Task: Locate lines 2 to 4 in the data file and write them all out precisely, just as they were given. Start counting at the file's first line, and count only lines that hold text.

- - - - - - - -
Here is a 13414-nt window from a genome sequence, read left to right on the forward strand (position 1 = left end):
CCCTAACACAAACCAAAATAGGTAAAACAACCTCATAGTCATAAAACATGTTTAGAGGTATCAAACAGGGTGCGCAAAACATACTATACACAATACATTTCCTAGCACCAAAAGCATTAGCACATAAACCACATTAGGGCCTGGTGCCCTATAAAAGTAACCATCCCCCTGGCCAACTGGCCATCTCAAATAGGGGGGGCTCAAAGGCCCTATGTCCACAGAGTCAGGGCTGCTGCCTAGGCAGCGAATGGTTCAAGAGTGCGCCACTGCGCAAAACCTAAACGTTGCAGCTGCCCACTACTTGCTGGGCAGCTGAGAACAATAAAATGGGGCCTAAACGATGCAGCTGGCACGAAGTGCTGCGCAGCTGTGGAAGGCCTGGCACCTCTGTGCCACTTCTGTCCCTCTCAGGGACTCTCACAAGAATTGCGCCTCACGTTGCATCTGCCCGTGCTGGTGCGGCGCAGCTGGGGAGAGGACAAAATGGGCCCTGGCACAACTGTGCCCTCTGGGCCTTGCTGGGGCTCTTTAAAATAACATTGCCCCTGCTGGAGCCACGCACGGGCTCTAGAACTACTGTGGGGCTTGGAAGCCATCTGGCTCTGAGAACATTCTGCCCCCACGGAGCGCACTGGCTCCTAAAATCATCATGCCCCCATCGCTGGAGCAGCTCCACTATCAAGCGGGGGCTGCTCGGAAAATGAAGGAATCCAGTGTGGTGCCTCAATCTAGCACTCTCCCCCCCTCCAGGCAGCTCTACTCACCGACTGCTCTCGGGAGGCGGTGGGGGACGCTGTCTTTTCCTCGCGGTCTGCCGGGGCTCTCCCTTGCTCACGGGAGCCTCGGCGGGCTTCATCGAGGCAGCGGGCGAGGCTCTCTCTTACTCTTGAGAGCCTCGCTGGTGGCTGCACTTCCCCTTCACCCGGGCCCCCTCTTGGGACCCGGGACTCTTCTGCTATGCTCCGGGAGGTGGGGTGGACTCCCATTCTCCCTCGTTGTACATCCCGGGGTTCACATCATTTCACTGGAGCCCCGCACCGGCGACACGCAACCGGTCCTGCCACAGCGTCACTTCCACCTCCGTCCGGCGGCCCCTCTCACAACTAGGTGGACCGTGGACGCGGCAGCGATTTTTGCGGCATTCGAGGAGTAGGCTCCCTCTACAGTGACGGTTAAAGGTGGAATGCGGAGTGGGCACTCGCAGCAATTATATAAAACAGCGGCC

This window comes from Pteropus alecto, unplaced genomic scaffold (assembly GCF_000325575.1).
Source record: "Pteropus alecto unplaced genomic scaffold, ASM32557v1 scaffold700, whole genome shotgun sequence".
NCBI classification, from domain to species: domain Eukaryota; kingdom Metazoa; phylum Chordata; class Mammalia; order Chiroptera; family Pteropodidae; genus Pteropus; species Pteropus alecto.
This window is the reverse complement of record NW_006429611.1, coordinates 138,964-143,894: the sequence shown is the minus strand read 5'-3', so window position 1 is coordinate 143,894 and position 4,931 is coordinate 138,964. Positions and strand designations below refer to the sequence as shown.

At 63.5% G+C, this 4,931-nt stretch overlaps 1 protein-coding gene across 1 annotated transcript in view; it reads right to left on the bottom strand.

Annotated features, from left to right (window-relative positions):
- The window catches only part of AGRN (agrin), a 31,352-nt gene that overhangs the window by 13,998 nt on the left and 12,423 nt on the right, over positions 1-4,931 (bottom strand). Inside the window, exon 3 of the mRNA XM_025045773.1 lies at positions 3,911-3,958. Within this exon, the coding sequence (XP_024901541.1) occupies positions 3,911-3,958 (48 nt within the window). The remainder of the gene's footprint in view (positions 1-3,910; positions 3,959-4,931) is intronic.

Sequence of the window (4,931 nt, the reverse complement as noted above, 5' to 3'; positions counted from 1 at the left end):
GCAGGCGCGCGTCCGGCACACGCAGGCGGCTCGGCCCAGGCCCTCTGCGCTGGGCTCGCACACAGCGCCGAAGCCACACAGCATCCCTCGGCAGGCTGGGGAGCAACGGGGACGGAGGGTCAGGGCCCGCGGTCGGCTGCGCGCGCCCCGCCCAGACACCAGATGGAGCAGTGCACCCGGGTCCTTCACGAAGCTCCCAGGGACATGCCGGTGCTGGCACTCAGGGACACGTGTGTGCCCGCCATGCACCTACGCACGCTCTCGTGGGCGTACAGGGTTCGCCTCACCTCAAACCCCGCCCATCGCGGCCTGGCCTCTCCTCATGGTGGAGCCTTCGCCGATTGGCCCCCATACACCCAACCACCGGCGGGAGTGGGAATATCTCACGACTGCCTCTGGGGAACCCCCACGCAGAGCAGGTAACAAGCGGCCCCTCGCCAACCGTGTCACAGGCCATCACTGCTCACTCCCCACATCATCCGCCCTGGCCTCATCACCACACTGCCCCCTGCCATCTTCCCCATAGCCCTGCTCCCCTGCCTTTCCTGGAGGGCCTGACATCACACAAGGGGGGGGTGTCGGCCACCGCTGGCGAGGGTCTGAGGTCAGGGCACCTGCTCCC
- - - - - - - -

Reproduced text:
CCCTAACACAAACCAAAATAGGTAAAACAACCTCATAGTCATAAAACATGTTTAGAGGTATCAAACAGGGTGCGCAAAACATACTATACACAATACATTTCCTAGCACCAAAAGCATTAGCACATAAACCACATTAGGGCCTGGTGCCCTATAAAAGTAACCATCCCCCTGGCCAACTGGCCATCTCAAATAGGGGGGGCTCAAAGGCCCTATGTCCACAGAGTCAGGGCTGCTGCCTAGGCAGCGAATGGTTCAAGAGTGCGCCACTGCGCAAAACCTAAACGTTGCAGCTGCCCACTACTTGCTGGGCAGCTGAGAACAATAAAATGGGGCCTAAACGATGCAGCTGGCACGAAGTGCTGCGCAGCTGTGGAAGGCCTGGCACCTCTGTGCCACTTCTGTCCCTCTCAGGGACTCTCACAAGAATTGCGCCTCACGTTGCATCTGCCCGTGCTGGTGCGGCGCAGCTGGGGAGAGGACAAAATGGGCCCTGGCACAACTGTGCCCTCTGGGCCTTGCTGGGGCTCTTTAAAATAACATTGCCCCTGCTGGAGCCACGCACGGGCTCTAGAACTACTGTGGGGCTTGGAAGCCATCTGGCTCTGAGAACATTCTGCCCCCACGGAGCGCACTGGCTCCTAAAATCATCATGCCCCCATCGCTGGAGCAGCTCCACTATCAAGCGGGGGCTGCTCGGAAAATGAAGGAATCCAGTGTGGTGCCTCAATCTAGCACTCTCCCCCCCTCCAGGCAGCTCTACTCACCGACTGCTCTCGGGAGGCGGTGGGGGACGCTGTCTTTTCCTCGCGGTCTGCCGGGGCTCTCCCTTGCTCACGGGAGCCTCGGCGGGCTTCATCGAGGCAGCGGGCGAGGCTCTCTCTTACTCTTGAGAGCCTCGCTGGTGGCTGCACTTCCCCTTCACCCGGGCCCCCTCTTGGGACCCGGGACTCTTCTGCTATGCTCCGGGAGGTGGGGTGGACTCCCATTCTCCCTCGTTGTACATCCCGGGGTTCACATCATTTCACTGGAGCCCCGCACCGGCGACACGCAACCGGTCCTGCCACAGCGTCACTTCCACCTCCGTCCGGCGGCCCCTCTCACAACTAGGTGGACCGTGGACGCGGCAGCGATTTTTGCGGCATTCGAGGAGTAGGCTCCCTCTACAGTGACGGTTAAAGGTGGAATGCGGAGTGGGCACTCGCAGCAATTATATAAAACAGCGGCC

This window comes from Pteropus alecto, unplaced genomic scaffold (assembly GCF_000325575.1).
Source record: "Pteropus alecto unplaced genomic scaffold, ASM32557v1 scaffold700, whole genome shotgun sequence".